The U.S. Census Bureau announced that construction spending during January 2021 was estimated at a seasonally adjusted annual rate of $1,521.5 billion, 1.7% (±0.7%) above the revised December estimate of $1,496.5 billion. The January figure is 5.8% (±1.0%) above the January 2020 estimate of $1,437.7 billion.
In January, the estimated seasonally adjusted annual rate of public construction spending was $361.5 billion, 1.7%(±1.2%) above the revised December estimate of $355.5 billion. Highway construction was at a seasonally adjusted annual rate of $107.8 billion, 5.8% (±3.1%) above the revised December estimate of $101.9 billion. Educational construction was at a seasonally adjusted annual rate of $89.9 billion, 0.1% (±1.3%) below the revised December estimate of $90.0 billion.
Spending on private construction was at a seasonally adjusted annual rate of $1,160.0 billion, 1.7% (±0.5%) above the revised December estimate of $1,140.9 billion.
Residential construction was at a seasonally adjusted annual rate of $713.0 billion in January, 2.5% (±1.3%) above the revised December estimate of $695.7 billion.
Nonresidential construction was at a seasonally adjusted annual rate of $447.0 billion in January, 0.4% (±0.5%) above the revised December estimate of $445.2 billion.
“Despite a modest upturn in January, spending on private nonresidential construction remained at the second-lowest level in more than three years and was 10% below the January 2020 spending rate,” said Ken Simonson, Associated General Contractors of America (AGC) chief economist. “All 11 of the private nonresidential categories in the government report were down, compared to a year earlier.”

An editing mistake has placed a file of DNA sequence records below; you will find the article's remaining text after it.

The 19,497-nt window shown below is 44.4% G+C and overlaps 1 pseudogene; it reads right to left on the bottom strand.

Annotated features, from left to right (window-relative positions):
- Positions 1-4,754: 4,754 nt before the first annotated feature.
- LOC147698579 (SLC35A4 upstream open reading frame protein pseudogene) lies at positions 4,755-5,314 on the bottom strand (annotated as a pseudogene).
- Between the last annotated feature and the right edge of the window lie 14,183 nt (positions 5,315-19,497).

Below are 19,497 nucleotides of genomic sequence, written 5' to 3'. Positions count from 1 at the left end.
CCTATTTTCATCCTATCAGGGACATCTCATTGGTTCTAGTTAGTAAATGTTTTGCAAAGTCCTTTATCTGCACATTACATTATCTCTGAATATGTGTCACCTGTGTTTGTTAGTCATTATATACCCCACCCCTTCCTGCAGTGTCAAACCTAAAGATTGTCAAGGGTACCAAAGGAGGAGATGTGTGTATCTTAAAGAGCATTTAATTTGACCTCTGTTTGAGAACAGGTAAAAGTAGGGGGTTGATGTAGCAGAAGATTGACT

Association officials said that many construction firms report they are being squeezed by rising materials prices, particularly for lumber and steel, yet are having a hard time increasing what they charge to complete projects. They urged the Biden administration to explore ways to boost domestic supply and eliminate trade barriers for those key materials. They also cautioned that the proposed PRO Act and its significant changes to current labor laws could undermine labor harmony at a time when the industry is struggling to rebound.
“Contractors are getting caught between rising materials prices and stagnant bid levels,” said Stephen E. Sandherr, AGC’s chief executive officer. “Add to that the possible threat of a new era of labor unrest, and many contractors are worried that the recovery will end before it really starts.”
“It is remarkable that overall nonresidential construction spending has stabilized recently despite the lingering impacts of the COVID-19 pandemic,” said Associated Builders and Contractors (ABC) Chief Economist Anirban Basu. “January 2021’s construction spending data line up with the Construction Backlog Indicator produced by ABC, which indicates that backlog is stabilizing and that many nonresidential contractors expect both sales and staffing levels to expand over the next six months.
“There are some key caveats, however,” said Basu. “Private nonresidential construction remains soft in the context of compromised commercial real estate fundamentals. Construction spending in the lodging segment is down nearly 23% over the past year, and office construction spending is down both on both a monthly and yearly basis. The trajectory of remote work, business travel and brick-and-mortar retail is still uncertain, so construction spending in a large number of private categories is poised to remain soft for the foreseeable future.
“There is at least one additional consideration that serves as a bit of a damper in what was an otherwise decent construction spending report for January,” said Basu. “The rise in construction spending in January could largely reflect rising materials prices and efforts by contractors to pass at least some of those increases to purchasers of construction services. It comes as little surprise that many of the contractors who expect rising sales and staffing levels during the first half of 2021 also anticipate shrinking margins.”